I’m trying to understand if it’s possible/good practice to write macros that expand differently depending on whether the arguments are constants or symbols. As an example (in Emacs 30.0.50):
(defmacro list-length (x) (cond (`(symbolp ,x) `(eval (length ,x))) (t (length x))))
The different ways I’d expect it to be expanded are as follows:
(let ((x (list 1 2 3 4 5))) (macroexpand '(list-length x))) => (eval (length x))
(macroexpand '(list-length (1 2 3 4))) => 4
A more real-world use case for myself is in something like https://github.com/nealsid/simpleproj/blob/main/util.el#L18, and what I’d like to do in particular is either expand to several calls to
puthash if the macro arguments can be determined at expansion time, or otherwise expand to a cl-loop which processes elements of the list passed in at run-time. What exactly “determined at expansion time” means is a bit fuzzy to me (symbolp? Boundp? Or if there is something more I am missing). Thanks!
The code you quoted follows this structure:
(defun fun (&rest args) (loop for (k v) on args by 'cddr do ...))
Let's assume first that you rename the function
fun% instead, and define a macro named
fun, which at first can be as simple as that:
(defmacro fun (&rest args) `(fun% ,@args))
Each time you invoke
fun directly, you will know how many parameters you have:
(fun :a 0 :b 1)
what I’d like to do in particular is either expand to several calls to puthash if the macro arguments can be determined at expansion time, or otherwise expand to a cl-loop which processes elements of the list passed in at run-time.
Syntactically, this is a call with 4 arguments, the macro can access it through
args variable which is bound to
(:a 0 :b 1).
So there is no case where the macro doesn't know how many arguments are passed to the call. Only the function
fun% can receive an arbitrary number of arguments when you call it using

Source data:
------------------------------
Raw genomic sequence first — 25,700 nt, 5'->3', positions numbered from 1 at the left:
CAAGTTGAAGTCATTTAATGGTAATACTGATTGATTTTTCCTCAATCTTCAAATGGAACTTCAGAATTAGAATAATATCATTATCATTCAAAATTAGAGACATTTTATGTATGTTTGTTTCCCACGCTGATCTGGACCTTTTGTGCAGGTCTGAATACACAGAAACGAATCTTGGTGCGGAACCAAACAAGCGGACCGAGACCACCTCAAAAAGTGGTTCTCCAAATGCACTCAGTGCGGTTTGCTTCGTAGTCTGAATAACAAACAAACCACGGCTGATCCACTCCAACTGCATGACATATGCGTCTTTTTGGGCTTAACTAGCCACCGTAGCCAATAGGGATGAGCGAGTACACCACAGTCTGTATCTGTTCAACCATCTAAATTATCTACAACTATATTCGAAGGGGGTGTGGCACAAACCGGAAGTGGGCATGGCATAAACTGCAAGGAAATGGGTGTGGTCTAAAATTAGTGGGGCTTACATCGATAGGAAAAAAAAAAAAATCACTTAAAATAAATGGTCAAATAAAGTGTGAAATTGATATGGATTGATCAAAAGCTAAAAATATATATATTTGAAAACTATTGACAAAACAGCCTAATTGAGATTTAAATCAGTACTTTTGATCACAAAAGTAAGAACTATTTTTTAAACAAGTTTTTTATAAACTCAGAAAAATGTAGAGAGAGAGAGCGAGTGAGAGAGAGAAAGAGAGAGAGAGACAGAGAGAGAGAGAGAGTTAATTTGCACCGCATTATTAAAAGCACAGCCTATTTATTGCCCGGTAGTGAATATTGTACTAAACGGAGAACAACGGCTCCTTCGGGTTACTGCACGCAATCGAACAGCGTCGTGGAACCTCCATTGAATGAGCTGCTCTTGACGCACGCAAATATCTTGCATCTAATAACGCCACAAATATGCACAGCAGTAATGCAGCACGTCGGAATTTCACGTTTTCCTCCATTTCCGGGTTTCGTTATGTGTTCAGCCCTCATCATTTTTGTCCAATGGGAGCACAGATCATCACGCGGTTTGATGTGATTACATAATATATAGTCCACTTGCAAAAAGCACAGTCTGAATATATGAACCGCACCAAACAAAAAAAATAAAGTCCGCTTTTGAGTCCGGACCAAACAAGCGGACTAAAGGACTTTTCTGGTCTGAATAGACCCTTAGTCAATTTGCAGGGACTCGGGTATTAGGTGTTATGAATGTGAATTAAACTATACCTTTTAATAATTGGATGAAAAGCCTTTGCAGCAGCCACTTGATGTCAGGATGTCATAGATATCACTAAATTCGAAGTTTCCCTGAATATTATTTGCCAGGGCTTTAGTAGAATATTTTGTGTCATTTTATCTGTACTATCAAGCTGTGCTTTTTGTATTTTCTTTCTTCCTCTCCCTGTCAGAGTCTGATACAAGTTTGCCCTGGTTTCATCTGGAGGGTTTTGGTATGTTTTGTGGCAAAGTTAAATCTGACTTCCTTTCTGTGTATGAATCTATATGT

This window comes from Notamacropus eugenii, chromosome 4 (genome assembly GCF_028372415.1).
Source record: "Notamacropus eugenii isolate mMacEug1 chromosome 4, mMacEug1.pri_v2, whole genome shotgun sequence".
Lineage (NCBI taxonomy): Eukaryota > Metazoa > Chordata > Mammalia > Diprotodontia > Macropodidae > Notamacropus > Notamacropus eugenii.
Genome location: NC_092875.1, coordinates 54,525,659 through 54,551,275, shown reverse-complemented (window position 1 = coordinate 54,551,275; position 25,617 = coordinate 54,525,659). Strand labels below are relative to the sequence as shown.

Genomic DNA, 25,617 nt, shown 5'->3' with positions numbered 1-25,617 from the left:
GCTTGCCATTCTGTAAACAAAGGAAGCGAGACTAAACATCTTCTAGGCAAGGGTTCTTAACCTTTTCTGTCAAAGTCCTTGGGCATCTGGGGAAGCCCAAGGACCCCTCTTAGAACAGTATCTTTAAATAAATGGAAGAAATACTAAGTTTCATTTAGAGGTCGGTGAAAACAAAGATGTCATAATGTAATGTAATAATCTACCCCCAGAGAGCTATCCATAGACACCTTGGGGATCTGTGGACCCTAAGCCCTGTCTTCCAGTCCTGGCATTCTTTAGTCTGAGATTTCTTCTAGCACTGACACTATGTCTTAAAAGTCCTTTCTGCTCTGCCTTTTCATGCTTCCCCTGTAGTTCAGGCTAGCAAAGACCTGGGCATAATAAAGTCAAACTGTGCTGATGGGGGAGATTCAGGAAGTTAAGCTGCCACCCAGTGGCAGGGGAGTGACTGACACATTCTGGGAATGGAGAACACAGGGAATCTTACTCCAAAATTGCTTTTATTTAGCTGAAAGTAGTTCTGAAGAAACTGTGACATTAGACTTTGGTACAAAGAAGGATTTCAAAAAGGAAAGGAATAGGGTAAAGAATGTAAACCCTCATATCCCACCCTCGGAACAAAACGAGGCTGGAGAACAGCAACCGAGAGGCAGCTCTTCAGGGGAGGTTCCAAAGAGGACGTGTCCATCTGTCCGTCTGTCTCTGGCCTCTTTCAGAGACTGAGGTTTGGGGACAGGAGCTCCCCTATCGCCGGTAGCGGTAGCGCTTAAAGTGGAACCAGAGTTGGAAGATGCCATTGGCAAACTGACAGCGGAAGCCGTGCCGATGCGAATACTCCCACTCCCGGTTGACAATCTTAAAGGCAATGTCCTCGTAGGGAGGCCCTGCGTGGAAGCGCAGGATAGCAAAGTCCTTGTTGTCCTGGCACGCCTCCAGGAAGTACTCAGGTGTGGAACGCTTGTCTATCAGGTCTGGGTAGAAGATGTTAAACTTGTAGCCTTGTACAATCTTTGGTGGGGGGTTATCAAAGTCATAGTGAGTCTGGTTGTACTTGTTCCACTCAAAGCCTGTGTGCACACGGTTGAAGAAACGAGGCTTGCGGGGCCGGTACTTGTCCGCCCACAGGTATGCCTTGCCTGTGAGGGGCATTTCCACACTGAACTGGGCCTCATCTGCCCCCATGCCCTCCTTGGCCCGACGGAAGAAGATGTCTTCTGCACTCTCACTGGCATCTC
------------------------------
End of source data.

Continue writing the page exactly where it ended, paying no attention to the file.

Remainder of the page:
(let ((list (list :a 0 :b 1))) (apply 'fun% list))
But macros cannot be applied like that (you generally don't invoke the macro-function yourself, the macroexpansion mechanism do it for you).
The situation would be different if
args was not a
&rest argument, if you had instead:
(defmacro fun (args) ....)
Here you could only invoke
fun with exactly one argument:
You have two common situations, both of which allow you to either optimize during expansion or defer to
fun to have the same evaluation mechanism as usual functions, ie. you want the
<list> expression to be evaluated as-is at runtime, and then use the value to populate the list. If you do so, then you can optimize for some known cases, like the list being constant (it is a quoted list). You will have to defer to a call to
foo% anytime you don't know if
args is a constant list or not.
You are defining a special form where standard evaluation rules no longer apply. For example, you decide that the set of keys is probably always the same, and only the values need to be evaluated. You specify your own grammar:
ARGS ::= SYMBOL | KW-LIST KW-LIST := (KEYWORD FORM . KW-LIST) | NIL
KEYWORD items are expected to be literal symbols, but FORM values must be injected in the generated code at the place where their value is needed (in the calls to
Valid calls are:
(foo ()) (foo (:a 10 :b (+ 10 20) :c (* 5 30))) (foo my-args)
Note how the list is not quoted, it is part of the syntax of
foo, it can be parsed at runtime and you can know its size, the only unknonw things in the macro are the values associated with the fixed set of keys.
Both are possible, you generally never need to call
eval, because how could the compiler ever know what the values are going to be when the code is run, in a totally different environment? Consider this Common Lisp code:
(progn (print "Enter a list: ") (let ((list (read))) (fun list)))
fun is a macro, you cannot know how many items the
list has, this is something that will be known after the user answer the prompt.